• 11.  Difference between code coverage can help to locate code that do some functionality  Common code coverage – common functionality  More runs – more diff between code coverage – precise code localization
  • 12.  The collection of all memory accesses performed by an application in single run  Include both writes and reads
  • 13.  Include Code Trace  Include all registers values and memory values at every execution point  May be absolute – save all values  Relative – just save values that changed at this execution point
  • 14.  Directed graph that shows control dependencies between blocks of commands  Each node represents basic block  Basic block – piece of code ends with jump, starts with jump target without any jump or jump target inside block  Two special blocks – entry block and exit block
  • 15.  Directed graph that represents calling relationships between subroutines in a computer program  Each node represents procedure  Each edge (a, b) indicates that procedure a calls procedure b  Cycle in the graph indicates recursive procedure calls  Static call graph represents every possible run of the program  Dynamic call graph is a record of an execution of the program
  • 16.  Directed graph that represents data dependencies between a number of operations  Each node represents operation  Each edge represents variable
  • 17.  Ottenstein & Ottenstein – PDG, 1984  Actually – Procedure dependence graph because introduced for programs with one procedure  Each node represents a statement  Two types of edges  Control Dependence – between a predicate and the statements it controls  Data Dependence – between statements modifying a variable and those that may reference it  Special “Entry” node is connected to all nodes that are not control dependant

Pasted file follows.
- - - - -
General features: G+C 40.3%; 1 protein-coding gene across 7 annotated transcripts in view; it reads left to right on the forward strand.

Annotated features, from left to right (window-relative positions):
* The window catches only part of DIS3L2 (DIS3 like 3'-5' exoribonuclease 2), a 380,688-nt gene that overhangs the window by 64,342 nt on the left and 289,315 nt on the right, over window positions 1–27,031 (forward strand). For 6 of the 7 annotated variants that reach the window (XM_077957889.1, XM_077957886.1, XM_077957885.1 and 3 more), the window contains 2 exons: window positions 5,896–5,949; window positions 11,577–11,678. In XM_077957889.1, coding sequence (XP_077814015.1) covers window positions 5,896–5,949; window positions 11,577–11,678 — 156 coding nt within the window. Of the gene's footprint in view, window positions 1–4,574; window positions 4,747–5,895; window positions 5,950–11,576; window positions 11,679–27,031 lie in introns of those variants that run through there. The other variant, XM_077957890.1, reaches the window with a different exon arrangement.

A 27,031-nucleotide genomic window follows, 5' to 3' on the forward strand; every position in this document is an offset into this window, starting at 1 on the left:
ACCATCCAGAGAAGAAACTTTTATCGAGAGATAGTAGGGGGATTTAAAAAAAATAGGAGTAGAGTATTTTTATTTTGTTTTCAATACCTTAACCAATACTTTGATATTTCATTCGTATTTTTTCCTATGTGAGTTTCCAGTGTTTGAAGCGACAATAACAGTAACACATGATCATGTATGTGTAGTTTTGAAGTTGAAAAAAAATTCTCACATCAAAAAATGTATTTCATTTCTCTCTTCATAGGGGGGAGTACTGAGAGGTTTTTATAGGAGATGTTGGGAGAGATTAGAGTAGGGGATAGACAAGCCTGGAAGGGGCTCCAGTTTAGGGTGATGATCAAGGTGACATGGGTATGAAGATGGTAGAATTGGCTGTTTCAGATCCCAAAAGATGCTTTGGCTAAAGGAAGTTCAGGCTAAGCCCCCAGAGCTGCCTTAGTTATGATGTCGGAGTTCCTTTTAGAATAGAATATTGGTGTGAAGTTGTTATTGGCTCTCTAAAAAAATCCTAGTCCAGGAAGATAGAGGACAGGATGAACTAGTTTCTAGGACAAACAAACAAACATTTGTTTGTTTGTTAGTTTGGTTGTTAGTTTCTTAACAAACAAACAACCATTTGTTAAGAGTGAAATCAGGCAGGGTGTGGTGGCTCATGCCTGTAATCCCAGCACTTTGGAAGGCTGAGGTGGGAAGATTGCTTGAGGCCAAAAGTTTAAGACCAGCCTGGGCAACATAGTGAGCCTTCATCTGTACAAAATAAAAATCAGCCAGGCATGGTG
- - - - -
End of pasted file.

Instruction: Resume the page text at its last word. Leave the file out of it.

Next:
• 18.  Horowitz, Reps & Binkly – SDG, 1990  PDG included for procedures  New nodes: Call Site, Procedure Entry, Actual-in- argument, Actual-out-argument, Formal-in- parameter, Formal-out-parameter  3 new edge types  Call Edge – connect “call site” and “procedure entry”  Parameter-In Edge – connect “Actual-in” with “Formal-in”  Parameter-Out-Edge – connect “Actual-out” with “Formal-out”
  • 19.  Large programs must be decomposed for understanding and manipulation.  However, it should be into procedures and abstract data types.  Program Slicing is decomposition based on data flow and control flow analysis.  A study showed, experienced programmers mentally slicing while debugging.  “The mental abstraction people make when they are debugging a program” [Weiser]
  • 20.  All the statements of a program that may affect the values of some variables in a set V at some point of interest i.  A slicing criterion of a program P is a tuple (i, V), where i is a statement in P and V is a subset of variables in P.  Slicing Criterion: C = (i , V)
  • 21.  Direction of slicing ◦ Backward ◦ Forward  Slicing techniques ◦ Static ◦ Dynamic ◦ Conditioned  Levels of slices ◦ Intraprocedural slicing ◦ Interprocedural slicing
  • 22.  Original Slicing Method  Backward slice of a program with respect to a program point i and set of program variables V consists of all statements and predicates in the program that may affect the value of variables in V at I  Answer the question “what program components might effect a selected computation?”  Preserve the meaning of the variable (s) in the slicing criterion for all possible inputs to the program